For the full year, income from continuing operations was $723,000 or $0.02 per diluted share compared with income from continuing operations of $4.5 million or $0.15 per diluted share last year.

Now on to the non-GAAP results. Our non-GAAP income from continuing operations for the quarter was $1.7 million or $0.05 per diluted share compared with $2.7 million or $0.09 per diluted share in the year ago quarter. For the full year, income from continuing operations was $7.1 million or $0.22 per diluted share compared with income from continuing operations of $10.2 million or $0.34 per diluted share last year.

Revenues for the fourth quarter were $27.9 million compared with $28.2 million in the year ago fourth quarter, a decrease of 1.4%. Full-year revenues were $105.2 million compared with $111.2 million in 2002, a 5.4% decrease. Gross profit for the fourth quarter was $12.1 million compared with $13.4 million in the year-ago fourth quarter. Gross profit margin for the current fourth quarter was 43.4% compared with 47.5% for the year-ago fourth quarter. The decline in margin was due primarily to onetime inventory adjustments related to discontinued products and obsolete inventory provisions as well as lower sales line and product mix.

Research and development expense for the fourth quarter was $1.1 million, approximately the same amount as last year's fourth quarter. SG&A for the fourth quarter was $8.3 million, approximately the same amount as last year's fourth quarter. Operating income for the quarter was $2.7 million compared with $4.1 million in the year ago quarter. Operating margin for the quarter was 9.7% compared with 14.5% in the year ago fourth quarter. The decline in operating income and margin for the quarter was largely the result of the lower gross profit.

Our tax rate for the quarter was 28% compared with 30% during last year's fourth quarter. This improvement was primarily the result of a lower tax rate in the U.K. and higher R&D tax credits. Weighted average shares outstanding for the fourth quarter was $31.1 million compared with $30.1 million in the year-ago fourth quarter. The higher shares are primarily due to additional equity awards issued related to the HART spinoff.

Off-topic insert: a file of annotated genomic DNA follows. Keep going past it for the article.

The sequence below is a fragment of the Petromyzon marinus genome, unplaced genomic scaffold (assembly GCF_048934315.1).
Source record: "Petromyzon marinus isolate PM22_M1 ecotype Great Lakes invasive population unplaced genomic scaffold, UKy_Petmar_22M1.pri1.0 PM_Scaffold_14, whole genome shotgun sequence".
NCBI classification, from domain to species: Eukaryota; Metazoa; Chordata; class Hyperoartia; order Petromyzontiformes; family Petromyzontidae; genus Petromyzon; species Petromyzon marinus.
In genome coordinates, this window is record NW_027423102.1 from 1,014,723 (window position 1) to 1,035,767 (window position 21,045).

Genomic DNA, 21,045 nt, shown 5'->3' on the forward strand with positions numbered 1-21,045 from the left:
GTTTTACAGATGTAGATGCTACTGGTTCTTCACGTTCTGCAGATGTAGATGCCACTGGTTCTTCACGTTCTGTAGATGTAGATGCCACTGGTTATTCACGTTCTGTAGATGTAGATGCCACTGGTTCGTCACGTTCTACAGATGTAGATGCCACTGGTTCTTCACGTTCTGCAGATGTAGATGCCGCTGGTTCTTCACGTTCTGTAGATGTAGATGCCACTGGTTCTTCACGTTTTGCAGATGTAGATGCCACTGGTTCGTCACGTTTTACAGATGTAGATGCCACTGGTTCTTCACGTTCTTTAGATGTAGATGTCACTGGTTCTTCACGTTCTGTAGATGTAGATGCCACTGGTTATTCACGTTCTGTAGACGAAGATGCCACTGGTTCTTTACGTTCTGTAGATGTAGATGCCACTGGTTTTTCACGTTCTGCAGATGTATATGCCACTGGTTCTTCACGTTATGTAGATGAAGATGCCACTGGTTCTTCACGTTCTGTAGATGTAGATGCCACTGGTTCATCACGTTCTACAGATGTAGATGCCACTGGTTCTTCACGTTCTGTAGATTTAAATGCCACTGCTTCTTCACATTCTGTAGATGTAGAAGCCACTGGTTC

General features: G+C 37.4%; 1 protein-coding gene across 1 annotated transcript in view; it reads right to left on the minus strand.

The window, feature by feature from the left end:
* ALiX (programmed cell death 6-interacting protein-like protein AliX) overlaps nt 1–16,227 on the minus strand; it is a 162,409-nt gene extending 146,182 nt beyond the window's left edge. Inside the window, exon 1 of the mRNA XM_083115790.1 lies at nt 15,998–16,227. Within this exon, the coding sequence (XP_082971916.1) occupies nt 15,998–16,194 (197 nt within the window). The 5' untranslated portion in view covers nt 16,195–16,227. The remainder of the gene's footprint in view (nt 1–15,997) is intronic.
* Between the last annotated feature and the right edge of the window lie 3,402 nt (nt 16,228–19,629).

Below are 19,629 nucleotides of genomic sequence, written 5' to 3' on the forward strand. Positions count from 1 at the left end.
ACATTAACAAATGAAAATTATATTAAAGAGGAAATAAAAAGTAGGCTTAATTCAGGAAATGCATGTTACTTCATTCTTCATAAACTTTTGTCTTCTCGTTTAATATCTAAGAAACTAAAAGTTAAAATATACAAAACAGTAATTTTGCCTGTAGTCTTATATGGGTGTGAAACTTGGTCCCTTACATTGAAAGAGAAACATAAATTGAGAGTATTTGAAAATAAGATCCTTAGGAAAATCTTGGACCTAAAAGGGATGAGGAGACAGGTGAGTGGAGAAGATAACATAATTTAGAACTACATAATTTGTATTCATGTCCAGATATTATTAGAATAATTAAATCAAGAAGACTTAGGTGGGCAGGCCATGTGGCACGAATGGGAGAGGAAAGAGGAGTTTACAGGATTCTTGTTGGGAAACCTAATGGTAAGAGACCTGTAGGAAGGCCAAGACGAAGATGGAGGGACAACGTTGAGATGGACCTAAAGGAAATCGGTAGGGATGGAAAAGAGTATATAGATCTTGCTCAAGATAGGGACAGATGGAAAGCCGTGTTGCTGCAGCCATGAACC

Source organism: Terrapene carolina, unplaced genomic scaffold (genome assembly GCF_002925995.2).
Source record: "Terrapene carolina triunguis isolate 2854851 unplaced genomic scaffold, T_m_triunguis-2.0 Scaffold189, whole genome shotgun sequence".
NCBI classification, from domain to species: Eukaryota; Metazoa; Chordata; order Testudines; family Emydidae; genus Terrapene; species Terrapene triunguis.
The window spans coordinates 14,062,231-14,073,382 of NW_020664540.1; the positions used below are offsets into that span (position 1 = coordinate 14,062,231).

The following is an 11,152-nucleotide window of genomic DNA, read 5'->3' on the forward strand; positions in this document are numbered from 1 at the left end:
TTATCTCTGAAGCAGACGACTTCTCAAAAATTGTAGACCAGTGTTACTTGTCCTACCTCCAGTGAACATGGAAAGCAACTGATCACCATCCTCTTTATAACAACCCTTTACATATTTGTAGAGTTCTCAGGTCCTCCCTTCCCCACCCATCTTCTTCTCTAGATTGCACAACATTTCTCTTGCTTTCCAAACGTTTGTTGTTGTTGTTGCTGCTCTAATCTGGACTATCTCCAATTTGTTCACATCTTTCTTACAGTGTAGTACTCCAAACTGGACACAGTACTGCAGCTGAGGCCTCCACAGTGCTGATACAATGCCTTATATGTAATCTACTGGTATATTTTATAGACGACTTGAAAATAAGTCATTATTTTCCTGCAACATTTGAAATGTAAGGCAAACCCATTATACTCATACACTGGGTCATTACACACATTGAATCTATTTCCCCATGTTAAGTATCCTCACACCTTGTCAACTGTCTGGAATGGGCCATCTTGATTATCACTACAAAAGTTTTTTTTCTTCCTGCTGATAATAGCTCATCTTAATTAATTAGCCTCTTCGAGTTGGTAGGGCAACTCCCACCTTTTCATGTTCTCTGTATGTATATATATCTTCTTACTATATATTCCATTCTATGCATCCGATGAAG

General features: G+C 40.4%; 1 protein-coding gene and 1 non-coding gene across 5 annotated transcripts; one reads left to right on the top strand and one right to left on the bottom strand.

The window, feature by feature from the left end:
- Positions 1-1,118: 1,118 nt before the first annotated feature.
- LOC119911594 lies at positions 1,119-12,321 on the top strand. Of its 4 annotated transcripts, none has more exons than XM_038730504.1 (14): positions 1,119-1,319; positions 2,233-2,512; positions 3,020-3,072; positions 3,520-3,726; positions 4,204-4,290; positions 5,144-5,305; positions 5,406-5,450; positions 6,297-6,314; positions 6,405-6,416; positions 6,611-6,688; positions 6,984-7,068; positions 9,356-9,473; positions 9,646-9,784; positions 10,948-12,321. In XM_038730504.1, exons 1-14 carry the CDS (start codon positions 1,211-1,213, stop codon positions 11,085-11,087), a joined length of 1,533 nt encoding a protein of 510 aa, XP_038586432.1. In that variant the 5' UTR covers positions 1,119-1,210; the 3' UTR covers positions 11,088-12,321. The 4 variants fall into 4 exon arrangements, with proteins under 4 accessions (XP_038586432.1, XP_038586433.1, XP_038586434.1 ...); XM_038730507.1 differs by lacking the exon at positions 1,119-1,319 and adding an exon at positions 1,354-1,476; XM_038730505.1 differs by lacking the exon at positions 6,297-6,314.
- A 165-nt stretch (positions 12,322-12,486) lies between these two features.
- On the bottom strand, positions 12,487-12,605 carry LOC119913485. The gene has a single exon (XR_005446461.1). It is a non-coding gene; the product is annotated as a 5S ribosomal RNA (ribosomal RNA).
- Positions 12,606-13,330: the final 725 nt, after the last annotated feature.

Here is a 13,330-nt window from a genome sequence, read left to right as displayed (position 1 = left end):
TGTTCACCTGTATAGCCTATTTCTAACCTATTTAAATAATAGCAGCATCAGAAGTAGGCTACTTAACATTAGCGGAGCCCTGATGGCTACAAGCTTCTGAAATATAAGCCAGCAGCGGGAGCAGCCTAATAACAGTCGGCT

Now turning to the balance sheet. We ended the year with $25.8 million in cash and cash equivalents compared with $20.7 million at December 31, 2012. Accounts receivable as of December 31, 2013, was $13.9 million compared with $14.4 million in the year-ago fourth quarter. DSO for days sales outstanding was 48 days at the end of the quarter, a 1-day improvement over the year-ago fourth quarter. Inventory as of December 31, 2013, was $15.8 million compared with $17.8 million in the year-ago fourth quarter. Inventory turns for the quarter improved to 3.7x compared with 3.3x in the year-ago fourth quarter.

CapEx for the year was $1.6 million, and we expect a similar level of capital expense investment in 2014. Total debt at the end of the quarter was $24.8 million compared with $13 million as of last year's fourth quarter. The increase in debt was due largely to the HART funding that took place at the time of the spinoff, just partially offset by scheduled loan repayments.

Now I'll turn to full-year 2014 guidance. With both the spinoff and restructuring behind us and with our strategic priorities outlined, we have decided to provide financial guidance for 2014. As discussed, revenues declined 5.4% in 2013. And as Jeff mentioned, organic growth is a critical priority for the company. There have been a number of changes to improve our commercial organization to address the decline in revenues, and we are starting to see the benefits of those changes. However, it will take some time before the full effect of these changes are realized on the top line. As a result, in 2014, we expect revenues will be approximately unchanged with 2013, as this year will be a year for us to reverse the decline experienced in 2013.

On the bottom line, we expect to report full-year 2014 non-GAAP EPS of $0.26 per diluted share, an improvement of approximately 20% as compared to 2013 non-GAAP EPS from continuing operations. This improvement is primarily due to the restructuring that was announced back in December. At the time of the restructuring, we announced that we expected to realize overall net annual savings of approximately $2 million pretax. And I am pleased to report that we are still on track to achieve these savings this year.

As a reminder, the differences between our GAAP and non-GAAP financial guidance, including EPS and related reconciliation, are outlined in the earnings release we issued today and can be found on our website under Press Releases. These figures represent the organic business only and do not include any potential acquisitions.

Now I'll hand the call over to Jeff for his closing comments.

Jeffrey A. Duchemin

Thank you, Rob. Before taking your questions, I just want to conclude with a few brief observations. 2013 was a great year for Harvard Bioscience with many exciting developments that have left us stronger than ever as a company and well placed to excel going forward. I want to reiterate my thanks to our former CEO, Chane Graziano, for his 17 years of excellent service to the company. The successful spinoff of our HART subsidiary has led us to transition into a pure-play developer, manufacturer and marketer that is better able to pursue our intended customer base.